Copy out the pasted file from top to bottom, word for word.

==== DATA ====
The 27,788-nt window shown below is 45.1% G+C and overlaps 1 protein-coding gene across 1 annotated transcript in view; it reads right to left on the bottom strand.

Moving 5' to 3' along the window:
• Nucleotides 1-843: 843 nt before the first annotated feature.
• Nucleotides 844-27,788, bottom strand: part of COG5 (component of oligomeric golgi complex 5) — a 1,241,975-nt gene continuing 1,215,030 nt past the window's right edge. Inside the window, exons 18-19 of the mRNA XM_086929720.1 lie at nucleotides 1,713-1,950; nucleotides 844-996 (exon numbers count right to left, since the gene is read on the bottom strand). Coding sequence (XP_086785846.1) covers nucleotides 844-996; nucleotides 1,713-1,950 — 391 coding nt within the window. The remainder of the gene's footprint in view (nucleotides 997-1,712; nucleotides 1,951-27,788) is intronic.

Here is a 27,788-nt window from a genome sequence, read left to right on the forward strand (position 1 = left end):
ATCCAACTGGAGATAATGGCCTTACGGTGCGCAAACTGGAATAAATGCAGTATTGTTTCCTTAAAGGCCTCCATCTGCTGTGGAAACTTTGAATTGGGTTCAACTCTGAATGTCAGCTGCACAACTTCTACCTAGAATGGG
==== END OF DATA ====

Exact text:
The 27,788-nt window shown below is 45.1% G+C and overlaps 1 protein-coding gene across 1 annotated transcript in view; it reads right to left on the bottom strand.

Moving 5' to 3' along the window:
• Nucleotides 1-843: 843 nt before the first annotated feature.
• Nucleotides 844-27,788, bottom strand: part of COG5 (component of oligomeric golgi complex 5) — a 1,241,975-nt gene continuing 1,215,030 nt past the window's right edge. Inside the window, exons 18-19 of the mRNA XM_086929720.1 lie at nucleotides 1,713-1,950; nucleotides 844-996 (exon numbers count right to left, since the gene is read on the bottom strand). Coding sequence (XP_086785846.1) covers nucleotides 844-996; nucleotides 1,713-1,950 — 391 coding nt within the window. The remainder of the gene's footprint in view (nucleotides 997-1,712; nucleotides 1,951-27,788) is intronic.

Here is a 27,788-nt window from a genome sequence, read left to right on the forward strand (position 1 = left end):
ATCCAACTGGAGATAATGGCCTTACGGTGCGCAAACTGGAATAAATGCAGTATTGTTTCCTTAAAGGCCTCCATCTGCTGTGGAAACTTTGAATTGGGTTCAACTCTGAATGTCAGCTGCACAACTTCTACCTAGAATGGG